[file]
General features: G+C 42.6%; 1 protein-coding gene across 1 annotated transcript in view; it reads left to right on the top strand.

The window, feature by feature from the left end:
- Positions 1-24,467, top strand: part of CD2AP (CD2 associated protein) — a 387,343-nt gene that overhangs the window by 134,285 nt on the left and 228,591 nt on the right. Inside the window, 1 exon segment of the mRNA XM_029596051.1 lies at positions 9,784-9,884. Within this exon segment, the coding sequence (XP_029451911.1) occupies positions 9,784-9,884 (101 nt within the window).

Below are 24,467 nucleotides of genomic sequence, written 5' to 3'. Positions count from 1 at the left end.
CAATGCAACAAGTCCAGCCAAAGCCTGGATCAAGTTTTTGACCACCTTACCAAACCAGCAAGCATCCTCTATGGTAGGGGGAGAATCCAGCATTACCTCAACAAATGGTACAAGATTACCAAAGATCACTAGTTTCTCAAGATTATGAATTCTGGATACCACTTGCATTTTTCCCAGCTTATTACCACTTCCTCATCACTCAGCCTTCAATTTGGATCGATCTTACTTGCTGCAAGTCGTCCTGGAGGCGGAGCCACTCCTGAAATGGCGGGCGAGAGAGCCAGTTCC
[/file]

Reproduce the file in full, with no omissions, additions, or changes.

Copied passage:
General features: G+C 42.6%; 1 protein-coding gene across 1 annotated transcript in view; it reads left to right on the top strand.

The window, feature by feature from the left end:
- Positions 1-24,467, top strand: part of CD2AP (CD2 associated protein) — a 387,343-nt gene that overhangs the window by 134,285 nt on the left and 228,591 nt on the right. Inside the window, 1 exon segment of the mRNA XM_029596051.1 lies at positions 9,784-9,884. Within this exon segment, the coding sequence (XP_029451911.1) occupies positions 9,784-9,884 (101 nt within the window).

Below are 24,467 nucleotides of genomic sequence, written 5' to 3'. Positions count from 1 at the left end.
CAATGCAACAAGTCCAGCCAAAGCCTGGATCAAGTTTTTGACCACCTTACCAAACCAGCAAGCATCCTCTATGGTAGGGGGAGAATCCAGCATTACCTCAACAAATGGTACAAGATTACCAAAGATCACTAGTTTCTCAAGATTATGAATTCTGGATACCACTTGCATTTTTCCCAGCTTATTACCACTTCCTCATCACTCAGCCTTCAATTTGGATCGATCTTACTTGCTGCAAGTCGTCCTGGAGGCGGAGCCACTCCTGAAATGGCGGGCGAGAGAGCCAGTTCC